The Town of Burin offers many scenic attractions, hiking, walking trails, fishing, and traditional Newfoundland hospitality. We also have modern conveniences to serve your needs while you visit us. Accommodations are readily available in the area as are restaurants, coffee shops, and pubs. Check out our Heritage House and Craft Shop!
We look forward to your next visit! Please Contact Us for further information.
Burin Heritage House
Address: Seaview Drive Burin,
Newfoundland and Labrador A0E 1E0
The Burin Heritage Association consists of a Heritage House, also known as the Reddy House, and a museum in the first Bank of Nova Scotia building. On the premises we also have a Craft Shop for local goods and an Oldest Colony Trust Building which is used for events.
Heritage Square is comprised of the Burin Heritage House Museum -- two buildings on opposite sides of the street, set in parkland overlooking the ocean. The museum depicts the heritage and lifestyle of a seafaring people and is one of the best community museums in the country.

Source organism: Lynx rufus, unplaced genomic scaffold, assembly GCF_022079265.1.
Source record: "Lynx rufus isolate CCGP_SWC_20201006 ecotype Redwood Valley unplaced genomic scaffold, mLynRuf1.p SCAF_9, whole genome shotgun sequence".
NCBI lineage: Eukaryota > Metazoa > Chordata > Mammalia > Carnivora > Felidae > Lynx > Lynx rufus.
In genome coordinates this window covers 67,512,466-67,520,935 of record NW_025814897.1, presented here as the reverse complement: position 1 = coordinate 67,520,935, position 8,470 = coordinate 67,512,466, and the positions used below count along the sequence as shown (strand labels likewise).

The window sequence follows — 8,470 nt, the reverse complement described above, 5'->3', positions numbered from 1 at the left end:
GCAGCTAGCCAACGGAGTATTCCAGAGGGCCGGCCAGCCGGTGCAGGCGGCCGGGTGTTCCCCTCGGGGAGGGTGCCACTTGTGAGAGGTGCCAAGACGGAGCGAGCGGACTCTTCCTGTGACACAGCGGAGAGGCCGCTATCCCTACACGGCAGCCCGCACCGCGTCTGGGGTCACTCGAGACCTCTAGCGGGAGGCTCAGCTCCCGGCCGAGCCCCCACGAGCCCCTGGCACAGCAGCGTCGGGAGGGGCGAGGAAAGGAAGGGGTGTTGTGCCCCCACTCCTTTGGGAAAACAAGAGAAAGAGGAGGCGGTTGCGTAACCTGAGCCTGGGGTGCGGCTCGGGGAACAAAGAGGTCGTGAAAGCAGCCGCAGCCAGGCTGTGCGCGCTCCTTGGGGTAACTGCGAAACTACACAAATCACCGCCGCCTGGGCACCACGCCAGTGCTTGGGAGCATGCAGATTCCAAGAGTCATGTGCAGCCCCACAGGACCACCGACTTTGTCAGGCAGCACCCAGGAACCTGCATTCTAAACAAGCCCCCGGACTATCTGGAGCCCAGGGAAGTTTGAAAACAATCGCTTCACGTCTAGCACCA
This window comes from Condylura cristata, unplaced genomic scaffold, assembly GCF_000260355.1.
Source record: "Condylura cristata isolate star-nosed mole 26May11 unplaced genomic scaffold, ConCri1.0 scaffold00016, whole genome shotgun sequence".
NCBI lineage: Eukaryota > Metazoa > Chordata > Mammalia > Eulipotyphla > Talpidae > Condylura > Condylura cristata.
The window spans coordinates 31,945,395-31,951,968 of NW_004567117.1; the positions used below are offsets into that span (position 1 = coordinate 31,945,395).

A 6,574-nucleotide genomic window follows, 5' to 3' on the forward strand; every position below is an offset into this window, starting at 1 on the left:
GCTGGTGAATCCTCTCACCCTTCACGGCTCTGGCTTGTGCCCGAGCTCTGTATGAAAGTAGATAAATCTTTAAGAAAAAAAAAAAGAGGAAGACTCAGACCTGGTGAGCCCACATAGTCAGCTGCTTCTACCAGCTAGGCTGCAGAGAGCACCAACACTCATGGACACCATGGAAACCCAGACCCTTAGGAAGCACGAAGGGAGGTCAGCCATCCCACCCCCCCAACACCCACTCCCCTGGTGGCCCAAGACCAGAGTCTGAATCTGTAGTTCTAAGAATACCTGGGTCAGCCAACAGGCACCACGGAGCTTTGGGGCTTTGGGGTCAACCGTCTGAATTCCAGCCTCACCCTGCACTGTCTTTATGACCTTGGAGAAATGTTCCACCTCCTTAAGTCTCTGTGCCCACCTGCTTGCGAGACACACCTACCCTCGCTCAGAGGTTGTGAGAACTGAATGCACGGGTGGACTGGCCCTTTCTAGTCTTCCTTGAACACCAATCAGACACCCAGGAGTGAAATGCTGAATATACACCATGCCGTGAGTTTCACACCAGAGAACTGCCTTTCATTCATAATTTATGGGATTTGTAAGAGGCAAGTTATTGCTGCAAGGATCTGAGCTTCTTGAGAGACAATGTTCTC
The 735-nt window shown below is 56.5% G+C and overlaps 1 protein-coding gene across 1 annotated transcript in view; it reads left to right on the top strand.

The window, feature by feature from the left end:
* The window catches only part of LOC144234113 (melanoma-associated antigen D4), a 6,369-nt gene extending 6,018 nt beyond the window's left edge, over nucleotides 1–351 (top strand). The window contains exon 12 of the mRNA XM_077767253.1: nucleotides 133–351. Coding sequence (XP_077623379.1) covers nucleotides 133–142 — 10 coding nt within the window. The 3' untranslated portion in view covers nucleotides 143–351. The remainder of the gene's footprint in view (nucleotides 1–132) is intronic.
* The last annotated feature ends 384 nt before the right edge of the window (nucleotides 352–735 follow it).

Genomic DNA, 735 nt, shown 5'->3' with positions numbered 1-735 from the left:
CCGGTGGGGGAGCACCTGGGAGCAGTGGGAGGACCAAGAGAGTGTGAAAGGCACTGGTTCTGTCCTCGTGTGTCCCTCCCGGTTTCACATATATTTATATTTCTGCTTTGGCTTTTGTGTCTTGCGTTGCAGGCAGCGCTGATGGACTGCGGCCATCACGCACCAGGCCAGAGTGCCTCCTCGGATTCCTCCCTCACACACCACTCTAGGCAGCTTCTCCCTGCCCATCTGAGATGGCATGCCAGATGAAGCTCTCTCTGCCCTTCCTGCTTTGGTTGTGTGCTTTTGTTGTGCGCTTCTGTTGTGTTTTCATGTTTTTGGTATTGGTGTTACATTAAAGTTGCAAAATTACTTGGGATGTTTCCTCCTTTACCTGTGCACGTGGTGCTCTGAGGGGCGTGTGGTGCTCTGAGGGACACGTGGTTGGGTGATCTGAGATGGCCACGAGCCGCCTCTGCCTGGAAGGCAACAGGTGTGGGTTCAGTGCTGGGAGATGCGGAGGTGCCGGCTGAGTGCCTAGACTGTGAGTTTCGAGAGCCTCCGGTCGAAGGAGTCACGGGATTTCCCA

The Oldest Colony Trust Building (formerly the old cold storage shed - blue roof) is being developed as a culture centre and the interior has been painted by local artists with murals depicting historical events.Continuing from the Museum and surrounding parkland is the area designated as market square. This site has served as a gathering place for residents in times of hardship and triumphs for over four centuries. Here visitors will be able to purchase fish and berries in season and also arts & crafts, etc. Picnic sites complete with barbecues will be available overlooking the magnificent vista of land and sea.The proposed Harbour Front Development is a continuum of this area, boasting one of the best and safest harbours in the province. A unique setting of rugged coastline - on one side are gently rolling hills featuring nature's own rock garden of local flora and fauna.Across the harbour are the beautiful islands which were home to our first settlers. Here one can hike the trail which was used by settlers throughout the centuries.